To reform the global financial architecture, Treasury Secretary Robert E. Rubin said, the capital flowing into developing countries must be curbed and creditors must be held more responsible for lending decisions.
"The role of the private sector in resolving crises is one of the most complex issues that we currently confront," Mr. Rubin said on Wednesday in a speech to the Johns Hopkins University School of Advanced International Studies. "Yet market discipline will only work if creditors bear the consequences of the risks that they take."
Mr. Rubin urged international bank regulators to quickly update capital rules to better distinguish the riskiness of loans to various sovereign borrowers. "We believe it is critical to create the right incentives for prudent bank credit judgments and lending decisions," Mr. Rubin said.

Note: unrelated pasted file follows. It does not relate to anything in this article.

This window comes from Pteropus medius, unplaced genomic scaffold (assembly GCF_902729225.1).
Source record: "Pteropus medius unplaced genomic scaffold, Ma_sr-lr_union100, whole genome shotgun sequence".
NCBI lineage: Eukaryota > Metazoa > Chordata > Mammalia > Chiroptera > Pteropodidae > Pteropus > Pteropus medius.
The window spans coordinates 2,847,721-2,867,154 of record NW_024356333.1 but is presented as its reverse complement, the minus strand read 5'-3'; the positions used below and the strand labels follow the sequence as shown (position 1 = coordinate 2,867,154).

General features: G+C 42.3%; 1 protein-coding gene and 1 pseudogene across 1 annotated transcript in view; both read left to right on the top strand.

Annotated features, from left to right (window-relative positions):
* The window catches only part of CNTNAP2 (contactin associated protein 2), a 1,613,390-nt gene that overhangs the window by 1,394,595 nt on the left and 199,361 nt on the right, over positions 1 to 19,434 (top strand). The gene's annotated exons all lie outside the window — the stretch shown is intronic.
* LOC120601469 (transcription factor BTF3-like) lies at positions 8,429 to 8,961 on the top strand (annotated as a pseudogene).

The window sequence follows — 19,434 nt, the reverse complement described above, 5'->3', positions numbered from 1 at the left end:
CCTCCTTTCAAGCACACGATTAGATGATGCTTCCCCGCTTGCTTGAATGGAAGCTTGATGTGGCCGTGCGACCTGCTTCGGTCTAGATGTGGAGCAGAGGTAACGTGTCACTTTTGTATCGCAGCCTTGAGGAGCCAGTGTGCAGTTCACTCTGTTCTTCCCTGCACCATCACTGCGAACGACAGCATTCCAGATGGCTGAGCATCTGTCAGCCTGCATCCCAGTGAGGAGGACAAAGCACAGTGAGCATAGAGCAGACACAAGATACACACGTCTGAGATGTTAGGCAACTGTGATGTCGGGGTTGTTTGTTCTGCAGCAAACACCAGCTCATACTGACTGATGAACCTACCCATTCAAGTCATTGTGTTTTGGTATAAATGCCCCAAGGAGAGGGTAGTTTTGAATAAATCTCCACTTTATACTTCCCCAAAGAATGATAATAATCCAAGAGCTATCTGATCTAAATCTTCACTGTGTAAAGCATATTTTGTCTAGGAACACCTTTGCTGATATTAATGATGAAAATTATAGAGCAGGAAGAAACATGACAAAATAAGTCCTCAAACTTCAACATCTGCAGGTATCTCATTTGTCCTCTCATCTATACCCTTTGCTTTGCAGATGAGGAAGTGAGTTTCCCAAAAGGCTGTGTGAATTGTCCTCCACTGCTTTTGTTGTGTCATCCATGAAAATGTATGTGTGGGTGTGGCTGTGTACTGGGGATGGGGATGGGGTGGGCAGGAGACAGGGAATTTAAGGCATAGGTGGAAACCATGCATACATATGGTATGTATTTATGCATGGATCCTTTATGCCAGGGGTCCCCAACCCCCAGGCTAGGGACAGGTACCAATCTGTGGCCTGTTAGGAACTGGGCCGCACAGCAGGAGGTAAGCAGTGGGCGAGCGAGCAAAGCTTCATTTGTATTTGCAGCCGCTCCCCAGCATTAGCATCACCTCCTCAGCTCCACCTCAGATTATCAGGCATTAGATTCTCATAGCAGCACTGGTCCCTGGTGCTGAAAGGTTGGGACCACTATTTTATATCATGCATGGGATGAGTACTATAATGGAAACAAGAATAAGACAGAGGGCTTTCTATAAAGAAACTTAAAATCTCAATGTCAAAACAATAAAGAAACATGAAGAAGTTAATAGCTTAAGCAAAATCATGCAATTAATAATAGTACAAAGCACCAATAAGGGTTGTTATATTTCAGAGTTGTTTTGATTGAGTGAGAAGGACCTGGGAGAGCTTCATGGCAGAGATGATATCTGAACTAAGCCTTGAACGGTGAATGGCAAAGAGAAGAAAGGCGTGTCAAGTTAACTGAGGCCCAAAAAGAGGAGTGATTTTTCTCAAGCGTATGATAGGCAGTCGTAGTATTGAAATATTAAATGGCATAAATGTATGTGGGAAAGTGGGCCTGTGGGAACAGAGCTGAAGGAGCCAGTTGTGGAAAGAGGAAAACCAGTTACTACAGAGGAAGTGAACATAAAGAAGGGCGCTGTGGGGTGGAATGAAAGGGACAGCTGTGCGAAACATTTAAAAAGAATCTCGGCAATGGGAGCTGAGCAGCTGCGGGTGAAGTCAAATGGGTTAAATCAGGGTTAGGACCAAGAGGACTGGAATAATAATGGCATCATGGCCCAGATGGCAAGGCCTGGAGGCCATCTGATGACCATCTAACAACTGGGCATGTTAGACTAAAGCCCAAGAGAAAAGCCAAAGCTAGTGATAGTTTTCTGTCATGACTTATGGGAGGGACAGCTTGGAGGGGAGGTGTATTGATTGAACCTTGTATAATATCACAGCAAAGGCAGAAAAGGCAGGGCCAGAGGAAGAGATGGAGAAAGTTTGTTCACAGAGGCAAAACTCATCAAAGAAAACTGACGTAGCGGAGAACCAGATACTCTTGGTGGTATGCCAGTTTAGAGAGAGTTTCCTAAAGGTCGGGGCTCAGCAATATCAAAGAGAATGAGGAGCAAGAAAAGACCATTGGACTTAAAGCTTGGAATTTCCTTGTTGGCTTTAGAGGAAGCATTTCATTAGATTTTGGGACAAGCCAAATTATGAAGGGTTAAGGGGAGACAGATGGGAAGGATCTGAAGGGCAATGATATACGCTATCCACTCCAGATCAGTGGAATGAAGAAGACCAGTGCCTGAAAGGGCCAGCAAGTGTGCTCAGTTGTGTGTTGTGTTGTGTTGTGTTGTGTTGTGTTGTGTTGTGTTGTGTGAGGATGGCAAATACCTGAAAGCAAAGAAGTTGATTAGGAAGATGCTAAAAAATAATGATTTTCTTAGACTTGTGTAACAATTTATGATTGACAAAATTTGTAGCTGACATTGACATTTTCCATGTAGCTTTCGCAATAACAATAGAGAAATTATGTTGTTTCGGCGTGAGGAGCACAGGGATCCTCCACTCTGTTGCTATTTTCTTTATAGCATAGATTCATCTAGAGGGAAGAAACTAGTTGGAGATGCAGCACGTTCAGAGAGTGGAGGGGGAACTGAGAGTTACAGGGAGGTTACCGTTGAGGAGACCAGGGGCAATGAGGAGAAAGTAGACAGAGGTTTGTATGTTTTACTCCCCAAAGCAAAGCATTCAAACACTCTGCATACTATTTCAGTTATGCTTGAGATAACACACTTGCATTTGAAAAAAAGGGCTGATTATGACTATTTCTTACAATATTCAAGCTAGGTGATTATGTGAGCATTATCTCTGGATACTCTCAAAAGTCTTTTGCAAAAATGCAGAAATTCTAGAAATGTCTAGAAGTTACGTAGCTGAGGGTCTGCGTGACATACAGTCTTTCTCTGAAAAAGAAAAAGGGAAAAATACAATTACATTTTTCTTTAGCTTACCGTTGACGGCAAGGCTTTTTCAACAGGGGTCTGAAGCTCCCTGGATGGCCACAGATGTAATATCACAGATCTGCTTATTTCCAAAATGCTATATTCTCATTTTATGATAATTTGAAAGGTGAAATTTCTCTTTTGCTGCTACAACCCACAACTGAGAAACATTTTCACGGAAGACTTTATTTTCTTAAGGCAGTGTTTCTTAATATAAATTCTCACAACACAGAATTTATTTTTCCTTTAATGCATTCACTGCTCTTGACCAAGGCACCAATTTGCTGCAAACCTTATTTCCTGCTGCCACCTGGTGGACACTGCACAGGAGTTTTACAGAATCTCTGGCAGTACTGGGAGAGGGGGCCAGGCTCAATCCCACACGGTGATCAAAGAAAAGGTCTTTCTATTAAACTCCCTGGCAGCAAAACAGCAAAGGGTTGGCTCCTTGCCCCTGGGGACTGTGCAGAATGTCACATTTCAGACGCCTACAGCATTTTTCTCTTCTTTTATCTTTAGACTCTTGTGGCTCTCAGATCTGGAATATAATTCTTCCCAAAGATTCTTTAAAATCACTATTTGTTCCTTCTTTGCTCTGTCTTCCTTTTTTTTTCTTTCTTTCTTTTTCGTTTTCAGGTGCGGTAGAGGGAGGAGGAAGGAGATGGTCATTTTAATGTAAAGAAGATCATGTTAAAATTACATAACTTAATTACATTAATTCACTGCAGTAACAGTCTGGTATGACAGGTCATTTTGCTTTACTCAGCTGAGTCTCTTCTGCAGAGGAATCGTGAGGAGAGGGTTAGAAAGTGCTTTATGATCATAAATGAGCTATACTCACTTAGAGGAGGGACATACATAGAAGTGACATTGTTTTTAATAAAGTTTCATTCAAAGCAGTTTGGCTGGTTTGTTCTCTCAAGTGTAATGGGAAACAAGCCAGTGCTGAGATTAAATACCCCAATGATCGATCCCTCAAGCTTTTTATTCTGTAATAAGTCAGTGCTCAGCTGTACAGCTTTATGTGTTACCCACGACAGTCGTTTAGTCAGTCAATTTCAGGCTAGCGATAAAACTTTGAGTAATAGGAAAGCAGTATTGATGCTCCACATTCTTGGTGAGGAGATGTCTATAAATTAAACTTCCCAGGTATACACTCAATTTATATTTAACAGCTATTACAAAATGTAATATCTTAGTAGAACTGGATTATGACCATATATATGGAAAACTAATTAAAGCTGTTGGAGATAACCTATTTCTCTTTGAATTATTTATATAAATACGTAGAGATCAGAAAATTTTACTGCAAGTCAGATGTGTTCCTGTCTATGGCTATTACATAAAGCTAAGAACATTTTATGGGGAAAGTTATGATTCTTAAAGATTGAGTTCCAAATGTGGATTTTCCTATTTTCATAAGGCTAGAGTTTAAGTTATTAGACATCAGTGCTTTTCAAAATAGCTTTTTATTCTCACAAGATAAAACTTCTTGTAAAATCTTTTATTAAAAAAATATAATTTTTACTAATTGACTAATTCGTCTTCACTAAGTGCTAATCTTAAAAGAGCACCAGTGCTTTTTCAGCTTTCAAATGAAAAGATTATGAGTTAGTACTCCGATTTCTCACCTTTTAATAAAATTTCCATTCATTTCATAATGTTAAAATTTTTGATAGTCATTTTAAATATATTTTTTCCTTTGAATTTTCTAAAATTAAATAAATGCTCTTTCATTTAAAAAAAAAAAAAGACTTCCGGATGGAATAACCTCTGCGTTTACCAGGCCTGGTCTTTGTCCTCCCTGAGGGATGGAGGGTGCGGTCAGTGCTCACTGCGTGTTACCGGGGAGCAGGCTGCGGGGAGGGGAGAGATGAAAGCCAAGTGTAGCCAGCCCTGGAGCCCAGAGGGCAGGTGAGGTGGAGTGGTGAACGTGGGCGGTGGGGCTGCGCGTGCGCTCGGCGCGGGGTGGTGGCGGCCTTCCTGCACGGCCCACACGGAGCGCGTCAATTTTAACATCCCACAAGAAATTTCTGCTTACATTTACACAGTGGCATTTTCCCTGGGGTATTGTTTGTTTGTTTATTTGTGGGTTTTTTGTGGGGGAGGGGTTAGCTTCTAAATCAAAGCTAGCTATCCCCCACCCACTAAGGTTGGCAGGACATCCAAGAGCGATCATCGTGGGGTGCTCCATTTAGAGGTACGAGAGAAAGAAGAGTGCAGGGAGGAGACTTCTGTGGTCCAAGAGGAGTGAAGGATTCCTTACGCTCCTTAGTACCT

The President's Working Group on Financial Markets will soon propose requiring financial institutions to disclose more information on loans to other financial institutions, particularly those in foreign countries.
"This will increase market scrutiny over the interbank market ... as well as increase scrutiny of exposure to highly leveraged market participants," he said.
To press offshore financial centers to beef up bank standards and supervision, Mr. Rubin suggested requiring more capital behind bank loans to counterparties operating in these jurisdictions.
Mr. Rubin also recommended steps to reduce excessive leverage. Though hedge funds get most of the attention, some banks and securities firms are more highly leveraged, he said.
"That is why there is a strong case for improving public reporting and disclosure by financial institutions and their creditors, and for tightening risk management practices more generally," he said.
The President's Working Group, which Mr. Rubin leads, "will soon be releasing detailed, concrete proposals in these areas," he said.